Looks like he definitely came onto the bar too fast for comfort (2 seconds in), but the real problem seems to be that he throttled right back (at about 6 seconds his prop wash pretty much disappears) and doesn't get the power on again. A few seconds later the wave catches him up the bow is pushed into the back of the next wave.

He was unlucky that the wavelength pretty much matched his boat. A bit longer or shorter and he may have got away with it. A hull design with more recovery in the bow (and possibly tubes ) might have helped too.

It's easy to criticise from behind a keyboard though, and by any standards Jupiter Inlet looks like an unforgiving bit of water to come unstuck in. There are regular news stories of capsizes there, several with worse consequences than this one.
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Old 30 October 2017, 12:09   #9
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Wow! That went south in a hurry...
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Old 30 October 2017, 12:24   #10
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Agree with John a classic surf with the wave in control stuffing the bow
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Old 30 October 2017, 12:39   #11
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All happens very quickly for sure.
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Old 30 October 2017, 13:15   #12
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Well I reckon he needed a higher bow and a good set of tubes!!....

Those waves don't look like normal ocean waves to me, it looks like a powerful tide race with standing waves being pressured by the ocean waves. It appears to me as though there was a power loss and as soon as the bow started to dip the outgoing flow washed to bow under the stern which was still on the front of the standing wave.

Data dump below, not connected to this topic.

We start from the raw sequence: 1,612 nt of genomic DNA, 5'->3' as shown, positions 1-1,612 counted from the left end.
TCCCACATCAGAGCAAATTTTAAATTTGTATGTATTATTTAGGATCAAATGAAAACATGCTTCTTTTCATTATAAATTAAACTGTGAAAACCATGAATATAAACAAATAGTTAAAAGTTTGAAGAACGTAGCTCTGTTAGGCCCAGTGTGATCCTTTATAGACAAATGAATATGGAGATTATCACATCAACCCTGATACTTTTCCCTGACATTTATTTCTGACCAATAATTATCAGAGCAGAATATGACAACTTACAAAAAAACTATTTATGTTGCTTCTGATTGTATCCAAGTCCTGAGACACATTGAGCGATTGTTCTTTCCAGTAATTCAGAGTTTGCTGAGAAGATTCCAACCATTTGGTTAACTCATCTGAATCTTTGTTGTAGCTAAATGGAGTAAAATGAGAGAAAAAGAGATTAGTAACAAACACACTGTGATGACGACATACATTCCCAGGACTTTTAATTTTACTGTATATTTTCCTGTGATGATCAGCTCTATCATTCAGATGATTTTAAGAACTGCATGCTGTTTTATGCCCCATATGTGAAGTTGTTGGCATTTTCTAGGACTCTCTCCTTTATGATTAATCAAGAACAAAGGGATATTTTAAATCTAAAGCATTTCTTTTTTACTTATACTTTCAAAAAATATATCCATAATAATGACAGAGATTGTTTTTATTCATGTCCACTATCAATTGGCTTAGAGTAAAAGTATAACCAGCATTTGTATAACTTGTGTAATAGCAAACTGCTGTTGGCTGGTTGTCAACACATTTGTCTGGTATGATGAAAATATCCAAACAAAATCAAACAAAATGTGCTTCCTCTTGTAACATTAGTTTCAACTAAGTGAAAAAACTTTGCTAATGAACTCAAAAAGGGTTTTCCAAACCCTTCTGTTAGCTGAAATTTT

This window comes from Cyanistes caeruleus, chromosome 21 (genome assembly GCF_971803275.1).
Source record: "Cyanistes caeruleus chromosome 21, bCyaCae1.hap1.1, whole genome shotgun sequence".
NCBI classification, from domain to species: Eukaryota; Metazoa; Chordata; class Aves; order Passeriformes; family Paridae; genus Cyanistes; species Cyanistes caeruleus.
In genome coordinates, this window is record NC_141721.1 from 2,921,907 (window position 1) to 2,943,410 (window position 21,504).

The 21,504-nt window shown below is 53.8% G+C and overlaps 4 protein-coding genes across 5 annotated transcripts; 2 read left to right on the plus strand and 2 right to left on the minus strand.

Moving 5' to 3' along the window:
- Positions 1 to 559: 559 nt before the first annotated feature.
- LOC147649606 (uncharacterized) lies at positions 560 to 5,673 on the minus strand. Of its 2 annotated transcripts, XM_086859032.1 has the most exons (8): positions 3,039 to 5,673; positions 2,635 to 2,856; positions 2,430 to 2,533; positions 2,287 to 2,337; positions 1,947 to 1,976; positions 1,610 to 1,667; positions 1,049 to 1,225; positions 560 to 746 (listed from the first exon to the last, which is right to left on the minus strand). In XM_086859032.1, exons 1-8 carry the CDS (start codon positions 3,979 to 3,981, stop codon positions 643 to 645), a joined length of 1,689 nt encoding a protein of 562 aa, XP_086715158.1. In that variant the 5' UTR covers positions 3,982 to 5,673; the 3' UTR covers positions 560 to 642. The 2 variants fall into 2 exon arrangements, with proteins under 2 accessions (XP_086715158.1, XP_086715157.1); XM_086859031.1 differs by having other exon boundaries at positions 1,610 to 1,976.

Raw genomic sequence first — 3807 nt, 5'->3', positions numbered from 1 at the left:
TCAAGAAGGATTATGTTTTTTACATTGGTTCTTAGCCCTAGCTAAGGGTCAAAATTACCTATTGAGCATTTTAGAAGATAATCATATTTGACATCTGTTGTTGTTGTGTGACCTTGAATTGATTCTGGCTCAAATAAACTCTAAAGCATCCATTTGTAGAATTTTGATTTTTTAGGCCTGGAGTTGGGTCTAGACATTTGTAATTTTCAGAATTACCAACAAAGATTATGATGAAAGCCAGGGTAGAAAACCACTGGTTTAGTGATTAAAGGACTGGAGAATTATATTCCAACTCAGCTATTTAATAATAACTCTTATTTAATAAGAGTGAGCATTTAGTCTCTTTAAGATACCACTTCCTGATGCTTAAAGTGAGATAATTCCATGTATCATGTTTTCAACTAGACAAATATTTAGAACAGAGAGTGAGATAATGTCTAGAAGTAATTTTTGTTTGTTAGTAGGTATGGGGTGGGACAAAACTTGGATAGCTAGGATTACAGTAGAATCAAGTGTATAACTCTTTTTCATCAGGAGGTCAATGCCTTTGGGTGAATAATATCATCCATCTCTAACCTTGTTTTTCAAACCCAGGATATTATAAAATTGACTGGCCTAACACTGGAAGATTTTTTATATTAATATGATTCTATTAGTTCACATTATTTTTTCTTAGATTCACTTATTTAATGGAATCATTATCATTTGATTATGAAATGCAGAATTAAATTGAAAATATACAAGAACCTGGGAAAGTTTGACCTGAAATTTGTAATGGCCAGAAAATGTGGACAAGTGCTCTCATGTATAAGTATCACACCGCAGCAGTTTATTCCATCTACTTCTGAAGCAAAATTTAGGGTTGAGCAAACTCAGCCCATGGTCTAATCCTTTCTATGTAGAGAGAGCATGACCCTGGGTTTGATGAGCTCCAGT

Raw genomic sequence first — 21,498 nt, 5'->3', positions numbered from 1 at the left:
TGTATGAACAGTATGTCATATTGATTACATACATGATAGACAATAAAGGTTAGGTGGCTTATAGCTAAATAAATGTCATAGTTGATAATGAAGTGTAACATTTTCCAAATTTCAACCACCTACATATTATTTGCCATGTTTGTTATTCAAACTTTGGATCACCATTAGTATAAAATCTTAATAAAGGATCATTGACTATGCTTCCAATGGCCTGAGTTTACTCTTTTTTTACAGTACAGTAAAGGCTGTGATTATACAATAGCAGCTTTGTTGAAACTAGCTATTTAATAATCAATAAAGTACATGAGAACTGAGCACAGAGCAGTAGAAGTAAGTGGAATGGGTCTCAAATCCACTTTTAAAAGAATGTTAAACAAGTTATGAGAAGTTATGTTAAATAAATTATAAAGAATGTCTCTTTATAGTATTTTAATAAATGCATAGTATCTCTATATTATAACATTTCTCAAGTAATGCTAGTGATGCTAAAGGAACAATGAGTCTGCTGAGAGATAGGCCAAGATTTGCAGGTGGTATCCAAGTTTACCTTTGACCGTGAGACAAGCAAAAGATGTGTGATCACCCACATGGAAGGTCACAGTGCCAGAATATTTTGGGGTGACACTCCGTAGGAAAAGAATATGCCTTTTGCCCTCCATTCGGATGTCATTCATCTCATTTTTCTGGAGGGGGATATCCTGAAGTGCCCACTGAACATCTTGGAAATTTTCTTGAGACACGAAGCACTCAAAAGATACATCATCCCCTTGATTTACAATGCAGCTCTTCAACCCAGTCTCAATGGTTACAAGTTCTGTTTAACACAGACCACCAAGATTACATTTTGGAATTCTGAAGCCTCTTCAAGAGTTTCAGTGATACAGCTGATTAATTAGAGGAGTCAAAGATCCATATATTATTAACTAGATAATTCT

How could he have stayed safe? I dunno but if it was me I'd be trying to stay on the back of the wave travelling at wave speed. A tricky one though cos standing waves have a current within them and often don't move.

It appears to be an unusual sea, look at the speed of the repeated breaking waves against the breakwater.

Next time I'm in the standing waves at Ballachulish, I'll bear it in mind.

A wee edit after watching the vid again... I think there was two stages, on the wave before the capsize the bow scooped up some water, after this the boat slowed - maybe throttled back or simply the weight of water - following that when the stern lifted the water slopped forward and weighted the bow. The out flowing water and the stern wave did the rest.
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Old 30 October 2017, 15:35   #13
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Not 100 % sure but can not see an outboard or even sterndrive? If it is an inboard, then trimming up possibilities is rather limited. In any case it looked bow heavy, maybe used a water ballast tank when he went out but never emptied when coming in?